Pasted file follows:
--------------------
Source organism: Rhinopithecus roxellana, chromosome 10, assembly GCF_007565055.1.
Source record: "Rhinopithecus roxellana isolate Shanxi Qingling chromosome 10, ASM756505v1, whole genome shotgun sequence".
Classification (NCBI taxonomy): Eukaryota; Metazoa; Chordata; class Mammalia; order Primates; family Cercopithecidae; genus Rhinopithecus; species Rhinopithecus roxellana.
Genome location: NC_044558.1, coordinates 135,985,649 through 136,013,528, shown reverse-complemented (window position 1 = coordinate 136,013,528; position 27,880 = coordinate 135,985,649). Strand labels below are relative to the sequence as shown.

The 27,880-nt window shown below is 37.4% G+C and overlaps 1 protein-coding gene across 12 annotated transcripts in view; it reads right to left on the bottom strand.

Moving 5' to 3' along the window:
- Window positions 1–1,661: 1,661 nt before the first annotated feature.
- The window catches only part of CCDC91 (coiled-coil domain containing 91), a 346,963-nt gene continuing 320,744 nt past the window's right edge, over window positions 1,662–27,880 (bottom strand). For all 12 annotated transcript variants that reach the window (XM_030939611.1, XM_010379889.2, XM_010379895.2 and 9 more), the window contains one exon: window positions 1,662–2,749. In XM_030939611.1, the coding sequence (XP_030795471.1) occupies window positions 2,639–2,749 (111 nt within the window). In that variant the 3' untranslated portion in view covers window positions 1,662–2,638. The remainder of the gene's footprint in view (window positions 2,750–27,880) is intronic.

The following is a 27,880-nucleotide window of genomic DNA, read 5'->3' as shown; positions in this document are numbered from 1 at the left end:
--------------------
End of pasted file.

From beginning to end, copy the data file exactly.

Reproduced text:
Source organism: Rhinopithecus roxellana, chromosome 10, assembly GCF_007565055.1.
Source record: "Rhinopithecus roxellana isolate Shanxi Qingling chromosome 10, ASM756505v1, whole genome shotgun sequence".
Classification (NCBI taxonomy): Eukaryota; Metazoa; Chordata; class Mammalia; order Primates; family Cercopithecidae; genus Rhinopithecus; species Rhinopithecus roxellana.
Genome location: NC_044558.1, coordinates 135,985,649 through 136,013,528, shown reverse-complemented (window position 1 = coordinate 136,013,528; position 27,880 = coordinate 135,985,649). Strand labels below are relative to the sequence as shown.

The 27,880-nt window shown below is 37.4% G+C and overlaps 1 protein-coding gene across 12 annotated transcripts in view; it reads right to left on the bottom strand.

Moving 5' to 3' along the window:
- Window positions 1–1,661: 1,661 nt before the first annotated feature.
- The window catches only part of CCDC91 (coiled-coil domain containing 91), a 346,963-nt gene continuing 320,744 nt past the window's right edge, over window positions 1,662–27,880 (bottom strand). For all 12 annotated transcript variants that reach the window (XM_030939611.1, XM_010379889.2, XM_010379895.2 and 9 more), the window contains one exon: window positions 1,662–2,749. In XM_030939611.1, the coding sequence (XP_030795471.1) occupies window positions 2,639–2,749 (111 nt within the window). In that variant the 3' untranslated portion in view covers window positions 1,662–2,638. The remainder of the gene's footprint in view (window positions 2,750–27,880) is intronic.

The following is a 27,880-nucleotide window of genomic DNA, read 5'->3' as shown; positions in this document are numbered from 1 at the left end: